By Dan Fine, Business Adviser at Hive Business.
Coming up against a never ending series of problems that you don’t know how to solve is scary, and given that that’s pretty much all running a business is about it’s fair to say that running a business takes an extraordinary amount of courage. Of course, like anything habitual, eventually it becomes less scary, but when that happens there is a danger that you will begin to feel like you know everything. You must resist this feeling.
Probably the most tempting thing to forget is that the same facts will lead different businesses to very different conclusions. We like to think that because facts are objective we can evaluate them objectively. No. We can only ever respond to facts in a way that’s contingent on the way we see the world. If that outlook isn’t solidly defined then we will wobble in our responses.
Here’s an imaginary situation compromising three facts:
- your hygienist is being moody with patients
- she needs more support, probably a dedicated nurse
- her beloved cat died last month
How useful are these facts to your business? That really depends on two things:
- your business philosophy
- your business strategy
Philosophy and strategy frame your business agenda and explain how your business is going to make money. They’re a blueprint for how decisions get made, which processes get used and how customers are treated. In every well run business any detail can be traced back to how the business founders have proposed to make a profit — the business’s philosophy and strategy. The businesses that don’t have a philosophy or strategy don’t have a coherent approach to dealing with facts.
Let’s take those three statements about your hygienist again and frame them in a radically different business philosophy and strategy. Ryanair. Ryanair’s philosophy is that low price trumps pleasantries so it creates the cheapest product on the market no matter what, then finds its margin by ruthlessly cutting costs. It boasts that it gets staff to buy their own uniforms and pay to charge their phones, knowing that this kind of news will only reassure its clientele.
We can guess that the Ryanair management’s responses to the three facts might therefore look a little like this:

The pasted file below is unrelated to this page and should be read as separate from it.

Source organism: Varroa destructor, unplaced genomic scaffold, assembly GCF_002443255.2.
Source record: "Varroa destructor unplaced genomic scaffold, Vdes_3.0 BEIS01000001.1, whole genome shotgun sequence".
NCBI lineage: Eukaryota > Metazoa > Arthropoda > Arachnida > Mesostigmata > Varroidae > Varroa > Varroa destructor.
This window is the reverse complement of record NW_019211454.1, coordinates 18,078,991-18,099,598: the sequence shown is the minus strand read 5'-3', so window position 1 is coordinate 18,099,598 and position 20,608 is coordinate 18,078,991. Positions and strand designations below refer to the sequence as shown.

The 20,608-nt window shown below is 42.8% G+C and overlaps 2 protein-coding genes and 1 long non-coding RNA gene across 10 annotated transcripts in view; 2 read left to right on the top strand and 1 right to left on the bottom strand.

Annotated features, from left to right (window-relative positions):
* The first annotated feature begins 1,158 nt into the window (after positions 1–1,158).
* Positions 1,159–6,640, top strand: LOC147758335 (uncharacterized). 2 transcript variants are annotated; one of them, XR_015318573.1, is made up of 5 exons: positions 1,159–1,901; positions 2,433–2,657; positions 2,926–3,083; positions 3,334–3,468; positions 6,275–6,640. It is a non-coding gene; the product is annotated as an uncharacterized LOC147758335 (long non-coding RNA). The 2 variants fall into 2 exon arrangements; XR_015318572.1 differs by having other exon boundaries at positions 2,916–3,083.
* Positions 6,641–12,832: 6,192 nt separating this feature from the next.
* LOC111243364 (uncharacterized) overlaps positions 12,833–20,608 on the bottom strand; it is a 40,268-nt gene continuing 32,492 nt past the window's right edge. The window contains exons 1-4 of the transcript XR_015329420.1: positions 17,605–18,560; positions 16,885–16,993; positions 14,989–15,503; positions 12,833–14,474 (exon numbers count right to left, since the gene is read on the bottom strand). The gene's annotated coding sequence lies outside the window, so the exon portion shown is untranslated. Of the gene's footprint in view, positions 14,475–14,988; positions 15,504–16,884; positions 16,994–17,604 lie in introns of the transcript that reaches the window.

- your hygienist is being moody with patients. If they took the time to complain then they’re with the wrong dental practice. Our patients will be pleased to put up with the odd off day for the low price. Our work is always safe and effective, even if it’s not always delivered with a smile. Having said that, she needs to be disciplined.
- she needs more support, probably a dedicated nurse. We don’t want people who need more support, actually we want people who need less support. If she is unable to operate according to our requirements let’s get rid of her. In fact this is a fantastic cost cutting opportunity: there is an oversupply of clinicians and we can easily get someone 10 years younger, hungrier and pay them less.
- her beloved cat died last month. Non sequitur. She’s clearly in the wrong practice, let’s get rid of her asap and dock her wages in line with any complaints we received about her. Also can we please check whether she has paid back the costs of her training and her bar tab from the Christmas party and if not please dock these items from her final paycheck, with interest.
Now let’s take Starbucks, a business built around creating a great customer experience. Product and people are equally important parts in its value chain, and to control the product it has established independent relationships with suppliers. It pays staff well and gives them all sorts of imaginative perks and benefits so that they are happy, and the happiness rubs off on customers. Starbucks has a high retention rate of staff, and the longer they stay on the better they get at making a great product. Let’s imagine how the Starbucks management would approach the same three facts.
- your hygienist is being moody with patients. She sounds unhappy and this is unacceptable for patients and must be dealt with immediately. We need to establish if the problem is work related or to do with her private life. In either case we should offer her our support immediately. First let’s invite her for an informal chat, and we need to talk to her line manager.
- she needs more support, probably a dedicated nurse. Please call a meeting to ask the other hygienists how they feel — with an anonymous feedback system if necessary — and review our rostering system. Let’s find out if we are asking our staff to do too much.
- her beloved cat died last month. Oh, it’s all starting make sense now. Let’s see if there is anything we can do to help her out on a more personal level. Maybe some time off or a sabbatical. Could we get her a discounted holiday through one of our suppliers?
I wonder, how would your business respond to the three facts? Remember, you can’t know what to do until you understand what you are. So do you really know the philosophy and strategy behind how your business makes money? If not, there’s no better time to find out call 01872 300232 or email [email protected]. Happy new year.
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